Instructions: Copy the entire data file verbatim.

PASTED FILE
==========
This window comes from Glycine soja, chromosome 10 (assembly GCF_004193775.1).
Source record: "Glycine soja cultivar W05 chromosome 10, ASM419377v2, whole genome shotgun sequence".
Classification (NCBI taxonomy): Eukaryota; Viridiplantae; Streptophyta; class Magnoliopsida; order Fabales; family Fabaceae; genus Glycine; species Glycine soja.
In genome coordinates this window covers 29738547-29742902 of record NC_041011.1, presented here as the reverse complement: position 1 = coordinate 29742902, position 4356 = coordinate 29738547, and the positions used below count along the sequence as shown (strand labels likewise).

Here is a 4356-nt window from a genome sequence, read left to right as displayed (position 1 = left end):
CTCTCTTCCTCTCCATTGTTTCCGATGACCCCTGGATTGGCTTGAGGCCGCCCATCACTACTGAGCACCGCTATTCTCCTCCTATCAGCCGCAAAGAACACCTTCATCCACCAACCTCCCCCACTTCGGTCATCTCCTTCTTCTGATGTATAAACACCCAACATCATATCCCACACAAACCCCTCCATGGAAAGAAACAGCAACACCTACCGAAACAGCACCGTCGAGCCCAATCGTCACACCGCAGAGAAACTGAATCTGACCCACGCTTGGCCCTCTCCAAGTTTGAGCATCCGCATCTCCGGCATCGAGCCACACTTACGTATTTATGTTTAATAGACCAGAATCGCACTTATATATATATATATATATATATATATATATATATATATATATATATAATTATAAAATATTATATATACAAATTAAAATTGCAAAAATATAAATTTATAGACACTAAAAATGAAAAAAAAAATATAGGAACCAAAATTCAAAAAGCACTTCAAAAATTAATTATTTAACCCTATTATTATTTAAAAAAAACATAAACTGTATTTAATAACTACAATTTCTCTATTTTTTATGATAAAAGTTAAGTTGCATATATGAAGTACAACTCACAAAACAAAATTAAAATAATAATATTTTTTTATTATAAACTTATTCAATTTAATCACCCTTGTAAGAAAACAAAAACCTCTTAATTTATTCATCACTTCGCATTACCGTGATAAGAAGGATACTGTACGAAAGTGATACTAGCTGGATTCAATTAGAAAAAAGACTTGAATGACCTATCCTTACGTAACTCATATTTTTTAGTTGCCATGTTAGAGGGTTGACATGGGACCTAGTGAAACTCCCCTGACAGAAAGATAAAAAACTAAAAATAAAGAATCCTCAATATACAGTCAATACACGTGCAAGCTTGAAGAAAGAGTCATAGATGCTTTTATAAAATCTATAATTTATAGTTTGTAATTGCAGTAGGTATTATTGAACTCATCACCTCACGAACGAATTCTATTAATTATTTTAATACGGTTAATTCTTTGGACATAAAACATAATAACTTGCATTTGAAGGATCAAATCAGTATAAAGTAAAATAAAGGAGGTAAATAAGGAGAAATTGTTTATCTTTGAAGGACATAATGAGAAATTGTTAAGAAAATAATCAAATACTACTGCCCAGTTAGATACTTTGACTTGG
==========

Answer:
This window comes from Glycine soja, chromosome 10 (assembly GCF_004193775.1).
Source record: "Glycine soja cultivar W05 chromosome 10, ASM419377v2, whole genome shotgun sequence".
Classification (NCBI taxonomy): Eukaryota; Viridiplantae; Streptophyta; class Magnoliopsida; order Fabales; family Fabaceae; genus Glycine; species Glycine soja.
In genome coordinates this window covers 29738547-29742902 of record NC_041011.1, presented here as the reverse complement: position 1 = coordinate 29742902, position 4356 = coordinate 29738547, and the positions used below count along the sequence as shown (strand labels likewise).

Here is a 4356-nt window from a genome sequence, read left to right as displayed (position 1 = left end):
CTCTCTTCCTCTCCATTGTTTCCGATGACCCCTGGATTGGCTTGAGGCCGCCCATCACTACTGAGCACCGCTATTCTCCTCCTATCAGCCGCAAAGAACACCTTCATCCACCAACCTCCCCCACTTCGGTCATCTCCTTCTTCTGATGTATAAACACCCAACATCATATCCCACACAAACCCCTCCATGGAAAGAAACAGCAACACCTACCGAAACAGCACCGTCGAGCCCAATCGTCACACCGCAGAGAAACTGAATCTGACCCACGCTTGGCCCTCTCCAAGTTTGAGCATCCGCATCTCCGGCATCGAGCCACACTTACGTATTTATGTTTAATAGACCAGAATCGCACTTATATATATATATATATATATATATATATATATATATATATATATATAATTATAAAATATTATATATACAAATTAAAATTGCAAAAATATAAATTTATAGACACTAAAAATGAAAAAAAAAATATAGGAACCAAAATTCAAAAAGCACTTCAAAAATTAATTATTTAACCCTATTATTATTTAAAAAAAACATAAACTGTATTTAATAACTACAATTTCTCTATTTTTTATGATAAAAGTTAAGTTGCATATATGAAGTACAACTCACAAAACAAAATTAAAATAATAATATTTTTTTATTATAAACTTATTCAATTTAATCACCCTTGTAAGAAAACAAAAACCTCTTAATTTATTCATCACTTCGCATTACCGTGATAAGAAGGATACTGTACGAAAGTGATACTAGCTGGATTCAATTAGAAAAAAGACTTGAATGACCTATCCTTACGTAACTCATATTTTTTAGTTGCCATGTTAGAGGGTTGACATGGGACCTAGTGAAACTCCCCTGACAGAAAGATAAAAAACTAAAAATAAAGAATCCTCAATATACAGTCAATACACGTGCAAGCTTGAAGAAAGAGTCATAGATGCTTTTATAAAATCTATAATTTATAGTTTGTAATTGCAGTAGGTATTATTGAACTCATCACCTCACGAACGAATTCTATTAATTATTTTAATACGGTTAATTCTTTGGACATAAAACATAATAACTTGCATTTGAAGGATCAAATCAGTATAAAGTAAAATAAAGGAGGTAAATAAGGAGAAATTGTTTATCTTTGAAGGACATAATGAGAAATTGTTAAGAAAATAATCAAATACTACTGCCCAGTTAGATACTTTGACTTGG